'Appemidi' in need of resurrection

'Appemidi' in need of resurrection

Appemidi being gathered in a sack. DH PHOTO/sandya hegde almaneIt is the sweet-sour and pungent tasting tender mangoes that are sought after, whose overpowering smell and taste in the pickled form are a perfect accompaniment with a meal.  In spite of the growing popularity of the midi mango pickle, the wild trees that bear the tangy fruit are still in need of attention and conservation.

Tender mangoes or appemidi as they are known in Karnataka are undisputedly the heart and soul of the distinctive mango pickle made in the State.  Midi mango pickles have the exceptional quality of retaining their effervescent taste even after two to three years and without the use of any artificial preservatives. And just like each maker’s hands provide a unique taste to the pickle;  midi mangoes carry a unique taste and quality exclusive to their place of origin and their mother tree.

The mango trees that  bear appemidi are mostly grown in forests and along the rivers. Locals say that of all the wild mangoes, only about 20 per cent can be categorised as the best appemidi varieties. Fruits from these trees naturally fetch high prices bringing their owners anywhere between Rs 40,000 and Rs 70,000 per tree.

Some areas in Karnataka where distinct local varieties are grown are Khanapur and Chittoor areas of Belgaum district, river valleys of Aghanashini, Kali, Bedthi, Sharavathi and Varada of Uttara Kannada district and Sagar and Ripponpet of Shimoga district and parts of Chikmagalur district. It is these local varieties that help in maintaining the  biodiversity of the mango species.

In the last few years, the demand for appemidi pickles has risen prolifically. Pickle making is a huge household sector industry with more than 700 species of unripe mangoes utilised to make this Indian meal accompaniment. The demand for pickles is anywhere between 4,000 and 5,000 tons a year and Karnataka alone generates revenue of almost Rs 14 crore from the tender mango market. While normal tender mangoes sell for Rs one per piece, higher quality mangoes fetch as high as Rs two per piece price.

Unfortunately, the appemidi market is failing to gain profits from the rising demand. While lack of organisational and marketing prowess among farmers is a problem, the more important issue is to maintain the biodiversity of the region and conserve the individual wild varieties.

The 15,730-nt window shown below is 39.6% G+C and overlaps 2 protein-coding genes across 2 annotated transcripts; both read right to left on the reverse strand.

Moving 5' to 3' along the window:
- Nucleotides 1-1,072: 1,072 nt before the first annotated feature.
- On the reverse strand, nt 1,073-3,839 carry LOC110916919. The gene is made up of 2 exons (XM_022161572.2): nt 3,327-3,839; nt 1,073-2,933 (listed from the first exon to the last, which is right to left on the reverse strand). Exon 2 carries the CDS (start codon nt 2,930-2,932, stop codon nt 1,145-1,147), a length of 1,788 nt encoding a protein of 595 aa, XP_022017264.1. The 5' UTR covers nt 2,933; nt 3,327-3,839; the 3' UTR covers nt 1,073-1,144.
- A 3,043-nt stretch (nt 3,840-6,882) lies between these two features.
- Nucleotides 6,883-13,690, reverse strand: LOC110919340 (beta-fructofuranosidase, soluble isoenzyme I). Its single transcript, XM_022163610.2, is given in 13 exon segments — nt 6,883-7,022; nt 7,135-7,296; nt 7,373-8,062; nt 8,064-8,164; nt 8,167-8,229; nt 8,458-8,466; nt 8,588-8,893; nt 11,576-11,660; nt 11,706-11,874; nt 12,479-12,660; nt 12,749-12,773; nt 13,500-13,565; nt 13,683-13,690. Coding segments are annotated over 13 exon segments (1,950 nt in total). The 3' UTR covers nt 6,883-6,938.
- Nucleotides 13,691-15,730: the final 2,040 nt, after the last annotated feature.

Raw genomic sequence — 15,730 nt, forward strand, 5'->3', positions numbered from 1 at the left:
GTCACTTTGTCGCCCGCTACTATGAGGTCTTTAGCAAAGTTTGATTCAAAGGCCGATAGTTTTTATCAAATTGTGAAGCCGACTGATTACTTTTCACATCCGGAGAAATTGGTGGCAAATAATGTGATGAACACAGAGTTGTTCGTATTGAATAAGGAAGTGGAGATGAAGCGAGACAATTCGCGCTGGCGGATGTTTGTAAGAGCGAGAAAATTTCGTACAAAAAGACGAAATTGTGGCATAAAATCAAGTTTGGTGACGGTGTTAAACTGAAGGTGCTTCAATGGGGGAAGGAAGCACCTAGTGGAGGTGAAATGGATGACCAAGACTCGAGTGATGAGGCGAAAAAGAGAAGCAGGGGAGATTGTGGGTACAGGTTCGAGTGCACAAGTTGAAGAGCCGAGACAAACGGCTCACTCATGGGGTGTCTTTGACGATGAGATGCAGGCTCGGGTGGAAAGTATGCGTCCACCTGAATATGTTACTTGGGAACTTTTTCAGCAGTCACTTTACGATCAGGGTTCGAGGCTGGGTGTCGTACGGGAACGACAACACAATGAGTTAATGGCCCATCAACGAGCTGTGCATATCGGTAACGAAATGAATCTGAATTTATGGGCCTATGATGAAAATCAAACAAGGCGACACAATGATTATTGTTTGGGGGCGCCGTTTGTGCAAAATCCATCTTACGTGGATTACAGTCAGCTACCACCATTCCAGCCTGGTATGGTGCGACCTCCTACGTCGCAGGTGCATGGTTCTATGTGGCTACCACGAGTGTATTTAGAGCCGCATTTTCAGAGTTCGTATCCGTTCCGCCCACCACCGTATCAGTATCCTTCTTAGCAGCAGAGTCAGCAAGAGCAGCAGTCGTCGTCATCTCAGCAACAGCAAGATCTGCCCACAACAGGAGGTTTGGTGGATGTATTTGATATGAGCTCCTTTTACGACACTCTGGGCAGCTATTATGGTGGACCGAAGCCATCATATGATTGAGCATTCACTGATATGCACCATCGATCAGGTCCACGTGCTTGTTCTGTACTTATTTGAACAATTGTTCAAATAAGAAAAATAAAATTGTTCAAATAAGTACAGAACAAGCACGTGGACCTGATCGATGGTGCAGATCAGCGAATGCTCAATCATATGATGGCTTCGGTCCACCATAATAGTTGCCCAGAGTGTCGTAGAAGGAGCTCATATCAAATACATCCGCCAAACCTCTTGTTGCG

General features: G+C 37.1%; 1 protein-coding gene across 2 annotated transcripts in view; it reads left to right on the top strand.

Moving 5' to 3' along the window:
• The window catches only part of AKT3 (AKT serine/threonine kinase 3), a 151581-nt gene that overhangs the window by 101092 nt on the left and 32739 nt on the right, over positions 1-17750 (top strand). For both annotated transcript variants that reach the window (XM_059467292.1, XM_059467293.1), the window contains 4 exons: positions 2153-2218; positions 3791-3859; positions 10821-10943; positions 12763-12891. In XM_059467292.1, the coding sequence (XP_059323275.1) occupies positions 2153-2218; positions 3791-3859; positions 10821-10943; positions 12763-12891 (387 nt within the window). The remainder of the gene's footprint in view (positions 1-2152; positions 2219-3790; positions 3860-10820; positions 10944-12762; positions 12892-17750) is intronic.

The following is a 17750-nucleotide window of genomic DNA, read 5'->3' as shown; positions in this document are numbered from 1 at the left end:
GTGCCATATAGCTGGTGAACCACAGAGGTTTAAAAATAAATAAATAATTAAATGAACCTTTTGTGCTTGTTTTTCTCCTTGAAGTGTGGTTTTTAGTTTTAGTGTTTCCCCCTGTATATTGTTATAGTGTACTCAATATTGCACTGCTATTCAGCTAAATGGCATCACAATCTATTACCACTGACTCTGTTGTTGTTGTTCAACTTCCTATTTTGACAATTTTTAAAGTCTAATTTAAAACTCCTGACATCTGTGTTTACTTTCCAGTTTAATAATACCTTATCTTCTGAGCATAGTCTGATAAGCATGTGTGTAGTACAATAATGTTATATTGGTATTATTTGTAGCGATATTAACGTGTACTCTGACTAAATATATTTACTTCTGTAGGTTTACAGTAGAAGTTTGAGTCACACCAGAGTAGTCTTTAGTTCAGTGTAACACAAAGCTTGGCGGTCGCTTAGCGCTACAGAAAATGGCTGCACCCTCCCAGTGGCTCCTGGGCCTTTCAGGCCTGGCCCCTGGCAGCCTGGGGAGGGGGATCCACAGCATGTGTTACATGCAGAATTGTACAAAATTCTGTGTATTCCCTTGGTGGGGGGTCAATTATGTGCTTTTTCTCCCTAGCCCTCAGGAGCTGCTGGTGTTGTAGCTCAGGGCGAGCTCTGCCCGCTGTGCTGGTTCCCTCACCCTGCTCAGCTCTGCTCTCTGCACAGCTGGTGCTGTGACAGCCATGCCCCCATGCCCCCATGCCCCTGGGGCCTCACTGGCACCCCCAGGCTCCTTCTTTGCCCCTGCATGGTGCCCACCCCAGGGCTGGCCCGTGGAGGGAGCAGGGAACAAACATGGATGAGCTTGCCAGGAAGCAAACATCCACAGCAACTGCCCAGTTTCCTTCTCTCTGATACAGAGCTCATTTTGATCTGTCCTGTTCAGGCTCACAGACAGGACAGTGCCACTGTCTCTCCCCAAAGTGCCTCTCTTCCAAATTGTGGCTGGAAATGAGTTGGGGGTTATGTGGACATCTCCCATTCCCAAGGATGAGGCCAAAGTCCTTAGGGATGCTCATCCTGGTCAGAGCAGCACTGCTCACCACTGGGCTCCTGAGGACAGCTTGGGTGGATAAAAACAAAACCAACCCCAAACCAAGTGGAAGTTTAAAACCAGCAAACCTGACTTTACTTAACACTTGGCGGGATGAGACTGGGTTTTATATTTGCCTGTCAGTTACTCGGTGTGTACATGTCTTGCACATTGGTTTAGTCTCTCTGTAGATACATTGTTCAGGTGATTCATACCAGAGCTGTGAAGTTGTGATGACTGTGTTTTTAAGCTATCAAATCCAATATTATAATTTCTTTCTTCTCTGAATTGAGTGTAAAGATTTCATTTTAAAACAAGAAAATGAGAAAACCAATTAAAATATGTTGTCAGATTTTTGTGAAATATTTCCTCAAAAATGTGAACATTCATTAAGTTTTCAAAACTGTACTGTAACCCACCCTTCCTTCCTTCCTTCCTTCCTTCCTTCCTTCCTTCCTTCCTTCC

Conservationists believe more than one  lakh of pickle mango trees have been lost in the last six decades due to unlimited felling of trees. Industrialisation and hydro-electric projects have devastated the sensitive ecosystem of the area. What has been an added blow is the unscrupulous method of branch harvesting adopted by many naïve farmers.

To pluck a midi mango from the tree needs hours of patience and proficiency and many farmers have resorted to felling off entire branches causing damage to the tree and reducing its yield for the future.

Luckily, there are conservationists like Shivanand Kalave who are working towards the resurrection of appemidi species. An authority on the biodiversity of Western Ghats, Kalave has spent years studying the area and educating the farmers at the grass-root level.

Kalave feels that though the Western Ghats region is home to thousands of wild mango varieties, they are still neglected. Conservation is necessary not just for the plants, but also for ethnic recipes, methods of pickle making, and other cooking methods like household preparations of appe saaru, gojju, sasve, chutney, etc.

Recently, the Department of Environment Sciences (DES) at Bangalore University too has lent its support to farmers by collecting saplings and protecting them in the University grounds. The task of collecting these wild species has been painstakingly done by Kalave and A N Yellappa Reddy, who had initiated the programme to protect the species and develop better-yielding crops. With over 102 varieties of wild species, the Department hopes it will become a mini gene pool. The battle to save the appemidi is an ongoing one and it can only gather storm by collective efforts of farmers, conservationists, researchers and buyers. Undoubtedly, with every tree saved, Karnataka gets a step closer to ecological and economical prosperity.